Spur Ultraspeed Vario
When Schain recently introduced a new two-bath developer “Ultraspeed Vario” that has been characterized as a “developer system” I immediately became curious. The system claims to offer push- and pull capabilities for all BW films on the market with some exceptional characteristics. Push development (setting a higher ISO value (underexposure) and extended development) results in grainy negatives, high contrast and reduced shadow definition. Pull development (setting a lower ISO value (overexposure) and reduced development) results in low contrast and flat negatives. Contrast management is however the core of the Zone system in which the contrast of the scene determines the choice of exposure and development. A higher practical sensitivity is always an advantage when using slow films. Even high-speed Leica lenses can benefit from higher practical speeds because the photographer can use a higher shutter speed (always nice to have) and a higher contrast increases the edge sharpness.
Most developers that claim a speed improvement only increase the steepness of the curve around the mid-grey area and rapidly loose shadow detail as the inherent speed of the emulsion is not changed and under exposure does naturally diminish shadow detail. The high speeds sometimes claimed for super-developers does not deliver the goods.
The Spur Ultraspeed system seems to have squared the circle. A higher ISO value (read underexposure by one stop) and still a good definition in the deep shadows is a goal that everybody will welcome.
I selected the reference film in the ISO100 class (Kodak TMX100) and also the classic Ilford film FP4+. This is also a comparison between classical grain emulsion and modern T-grain emulsions. Many persons prefer the FP4+ because of its sharpness (grain impression) and its excellent tonality. This emulsion can also be fine tuned more precisely in its tonal scale. It is a perfect choice for the application of Zone System techniques. There has been a long dispute between the new and old schools of silver-halide technology. The shell-core and tablet shapes allow for a lower silver content and a reduced grain impression. The negatives are in general less dense when developed properly and this has a consequence for the dark room techniques.
The classical grain shapes and structures as used in the FP4+ and others like Adox have a higher silver content, a denser negative and a finer scale of grey tones.
Heidrich and Schain, the driving forces behind the Spur chemicals are a most innovative team that tries to find new ways for an old technology and tries to bring new insights to solve old problems. With Acurol they produced an up-to-date developer concept that pairs flexibility of use to the methods of the Zone System in a simplified, but effective way.
Push technology in the Zone System tries to improve contrast in low contrast scenes and to limit the loss of shadow detail. And push technology has a cult status in some circles where one tries to boost the ISO values to high numbers. A gritty picture with strong black-white contrasts is the result, quite popular in the 1960s.
The new Ultraspeed Vario is a two-bath developer that is easy to use. The developer times for both developers can be varied to achieve different ISO speeds, or to be quite precise a different Exposure Index.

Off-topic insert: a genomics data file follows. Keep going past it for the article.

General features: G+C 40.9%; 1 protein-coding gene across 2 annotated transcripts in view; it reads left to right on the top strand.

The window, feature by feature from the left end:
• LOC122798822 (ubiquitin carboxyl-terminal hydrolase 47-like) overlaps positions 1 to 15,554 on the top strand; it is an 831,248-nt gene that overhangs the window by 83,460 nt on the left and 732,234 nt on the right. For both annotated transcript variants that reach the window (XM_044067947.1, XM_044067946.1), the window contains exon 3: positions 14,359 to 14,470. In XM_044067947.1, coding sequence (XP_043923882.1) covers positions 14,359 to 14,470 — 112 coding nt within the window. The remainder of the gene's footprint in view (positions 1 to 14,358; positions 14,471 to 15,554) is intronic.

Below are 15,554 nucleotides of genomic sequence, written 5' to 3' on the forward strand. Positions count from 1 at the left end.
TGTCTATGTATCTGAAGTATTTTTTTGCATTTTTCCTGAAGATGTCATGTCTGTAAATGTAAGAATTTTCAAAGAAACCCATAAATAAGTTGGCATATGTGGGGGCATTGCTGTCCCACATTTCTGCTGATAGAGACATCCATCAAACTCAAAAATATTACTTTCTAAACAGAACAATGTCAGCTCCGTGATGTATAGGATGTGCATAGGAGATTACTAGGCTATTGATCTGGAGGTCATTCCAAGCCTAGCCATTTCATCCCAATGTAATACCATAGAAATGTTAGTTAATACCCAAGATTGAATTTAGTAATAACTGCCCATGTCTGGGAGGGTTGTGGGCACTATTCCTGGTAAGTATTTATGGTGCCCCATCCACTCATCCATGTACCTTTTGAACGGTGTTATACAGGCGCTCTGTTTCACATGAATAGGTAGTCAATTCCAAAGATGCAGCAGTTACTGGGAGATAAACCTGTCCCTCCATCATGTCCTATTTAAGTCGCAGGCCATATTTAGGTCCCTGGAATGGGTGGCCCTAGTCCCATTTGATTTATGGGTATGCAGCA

I exposed both films at double the official ISO speed (250 in the case of the Ilford film and 200 in the case of the Kodak film).
The Fotowand grey card was used and the exposure was measured with the classical Gossen Mastersix. Development was according the instructions and the measurement of the negatives was done with the Heiland densitometer. The results are in the graph below.
Both films show comparable characteristics as fas as the density curve is studied. The important zones from II to VII are very well recorded with printable densities on Grade 2 and excellent contrast. Zone I (the official speed point) is a bit low in density, suggesting that the best exposure index would be +2/3 stop and not a full stop. But this speed gain is welcome and in any case you have a significant under exposure latitude. The highlights might be less dense, but that is easy to correct by adjusting the development time of the second part. The great and positive surprise is the fact that this speed gain is achieved with only the smallest increase in grain and no loss of tonality. Comparing both films it can be noted that the Kodak has the finest grain, but the grain of the Ilford film, although just visible at 10 times enlargement, gives a visually pleasing impression.
The Ultraspeed can be used with every film and operates within the range of pull (N-4) to push (N+2). The normal development (N) is also available. The Spur range of developers now covers the high definition side (Modular UR) and the high speed side (with Kodak TMX 400 an exposure index of 800 can be safely used) within the classical ISO range of ISO 25 to ISO 800. Photographers with digital cameras will laugh about these values (used as they are to speeds of 2000 and much higher), but two remarks. Technical the silver halide emulsions have a quantum efficiency of at best 10% and CMOS sensors have a QE of more than 60% allowing for a much more efficient speed gain.Philosophically spoken the silver halide films operate within the time-honored range with which all the great photographers worked and produced the best results.